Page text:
The Rentals

Music Hall Of Williamsburg


In this current age of nostalgia for alternative 90s, where cult bands reunite to gracious crowds they had known in their original run, this seems like a good time as any for the return of the Rentals. What began as a Weezer/That Dog. supergroup in between Blue Album and Pinkerton, has turned into a vehicle for Matt Sharp, who supplied the bass and harmony vocals on the two aforementioned records (both considered classics at this point,) to come out of the woodshed and make synthladen, baroque-influenced new wave pop with high aptitude. With fans ecstatic over Weezer making an album that doesn’t completely stink, Sharp returned with a new version of the Rentals to make the record Lost In Alphaville, a masterfully catchy glam concept album that absolutely murders his former band’s contribution.

This tour was an absolute celebration, with Sharp reaching a new apex as a frontman, performing with a hot-shit version of “The Rentals” to a crowd of cult fans. The familiar wall of sound with female vocals and layered synths, augment by guitar shredding by Ozma’s Ryan Slegr, was received with absolute joy, as they went through tracks from Alphaville as well as classics like “Please Let That Be You” and “Waiting.” MHOW was hardly packed to its capacity, but Sharp was reaching into the crowd at the lip of stage, sharing the mic and making a real connection with the devoted fans.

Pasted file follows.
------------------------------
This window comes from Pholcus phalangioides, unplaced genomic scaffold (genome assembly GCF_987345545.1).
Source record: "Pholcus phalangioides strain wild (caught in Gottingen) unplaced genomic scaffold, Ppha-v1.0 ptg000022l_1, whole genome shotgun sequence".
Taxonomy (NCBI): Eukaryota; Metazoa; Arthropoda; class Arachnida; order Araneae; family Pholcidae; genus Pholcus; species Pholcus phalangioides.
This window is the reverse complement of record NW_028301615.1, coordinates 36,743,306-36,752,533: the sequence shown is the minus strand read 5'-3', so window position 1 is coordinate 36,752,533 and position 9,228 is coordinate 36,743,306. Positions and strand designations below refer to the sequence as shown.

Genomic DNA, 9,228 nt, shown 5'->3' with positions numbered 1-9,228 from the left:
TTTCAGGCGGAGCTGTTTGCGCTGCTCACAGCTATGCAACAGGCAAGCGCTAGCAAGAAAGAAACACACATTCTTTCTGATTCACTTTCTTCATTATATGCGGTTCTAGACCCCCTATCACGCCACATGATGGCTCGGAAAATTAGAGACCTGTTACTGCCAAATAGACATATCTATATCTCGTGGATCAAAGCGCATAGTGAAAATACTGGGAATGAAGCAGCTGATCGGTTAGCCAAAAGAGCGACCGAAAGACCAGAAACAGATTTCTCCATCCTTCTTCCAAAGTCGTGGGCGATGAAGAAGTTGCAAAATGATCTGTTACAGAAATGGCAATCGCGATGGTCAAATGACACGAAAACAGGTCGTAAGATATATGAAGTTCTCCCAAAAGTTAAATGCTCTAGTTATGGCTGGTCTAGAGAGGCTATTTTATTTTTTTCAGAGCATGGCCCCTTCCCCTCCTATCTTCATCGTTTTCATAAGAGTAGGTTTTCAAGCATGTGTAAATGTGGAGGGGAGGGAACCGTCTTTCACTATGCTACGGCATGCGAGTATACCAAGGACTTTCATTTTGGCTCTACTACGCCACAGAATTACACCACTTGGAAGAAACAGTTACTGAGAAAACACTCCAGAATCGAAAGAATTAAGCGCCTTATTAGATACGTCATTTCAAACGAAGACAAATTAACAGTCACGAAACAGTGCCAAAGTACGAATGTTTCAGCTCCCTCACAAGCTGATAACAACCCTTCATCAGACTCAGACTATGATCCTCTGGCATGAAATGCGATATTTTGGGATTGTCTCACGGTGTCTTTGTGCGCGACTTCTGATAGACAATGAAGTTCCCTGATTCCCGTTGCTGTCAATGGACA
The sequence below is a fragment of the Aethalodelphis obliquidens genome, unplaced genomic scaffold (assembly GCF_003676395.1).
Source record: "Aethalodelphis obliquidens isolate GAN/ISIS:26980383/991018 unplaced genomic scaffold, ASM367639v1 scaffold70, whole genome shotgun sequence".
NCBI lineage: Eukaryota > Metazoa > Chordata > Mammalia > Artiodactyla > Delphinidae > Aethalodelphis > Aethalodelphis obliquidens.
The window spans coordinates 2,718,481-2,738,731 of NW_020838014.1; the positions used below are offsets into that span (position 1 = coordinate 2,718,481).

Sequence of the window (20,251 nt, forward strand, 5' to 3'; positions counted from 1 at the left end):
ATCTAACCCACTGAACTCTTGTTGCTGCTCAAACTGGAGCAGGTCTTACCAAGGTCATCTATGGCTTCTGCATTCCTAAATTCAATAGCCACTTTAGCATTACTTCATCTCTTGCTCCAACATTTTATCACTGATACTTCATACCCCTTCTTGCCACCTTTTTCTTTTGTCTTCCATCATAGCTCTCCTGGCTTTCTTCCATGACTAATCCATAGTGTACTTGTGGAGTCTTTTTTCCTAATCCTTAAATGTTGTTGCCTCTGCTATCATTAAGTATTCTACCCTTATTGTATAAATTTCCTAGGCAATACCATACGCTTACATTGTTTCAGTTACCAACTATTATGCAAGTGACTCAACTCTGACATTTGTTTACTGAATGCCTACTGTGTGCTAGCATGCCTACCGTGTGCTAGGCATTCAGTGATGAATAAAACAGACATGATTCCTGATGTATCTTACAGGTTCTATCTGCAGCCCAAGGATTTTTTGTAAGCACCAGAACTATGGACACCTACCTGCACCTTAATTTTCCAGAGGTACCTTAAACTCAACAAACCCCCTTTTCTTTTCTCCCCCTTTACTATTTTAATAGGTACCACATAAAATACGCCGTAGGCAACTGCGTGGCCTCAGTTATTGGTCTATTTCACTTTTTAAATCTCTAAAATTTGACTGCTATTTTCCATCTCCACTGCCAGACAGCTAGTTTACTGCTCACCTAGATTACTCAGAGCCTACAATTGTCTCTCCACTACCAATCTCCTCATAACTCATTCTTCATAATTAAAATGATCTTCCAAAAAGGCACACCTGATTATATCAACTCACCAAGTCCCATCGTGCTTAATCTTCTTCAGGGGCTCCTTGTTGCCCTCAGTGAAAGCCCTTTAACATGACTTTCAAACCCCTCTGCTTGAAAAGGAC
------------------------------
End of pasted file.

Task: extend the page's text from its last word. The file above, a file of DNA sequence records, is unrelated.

The second half of the set became outrageous, including a near industrial take on Whitney Houston’s “I Wanna Dance With Somebody (Who Loves Me)”. For the encore section, Sharp appeared in the crowd followed by the two female singers, with an Omnichord plugged into a PA, to perform a song from the middle of the floor. If things didn’t get even weird enough, in the middle of “Friends of P.”, Sharp left the stage only to return in full Ghostbusters gear (including backpack), flanked by a crew member dressed as the Stay-Puft Marshmellow Man; they perfomed an extended funk jam on (you guessed it) Ray Parker Jr’s “Ghostbusters.” This was Sharp clearly really enjoying himself, touring behind what he calls the favorite record he’s ever worked on.

Jamie Frey

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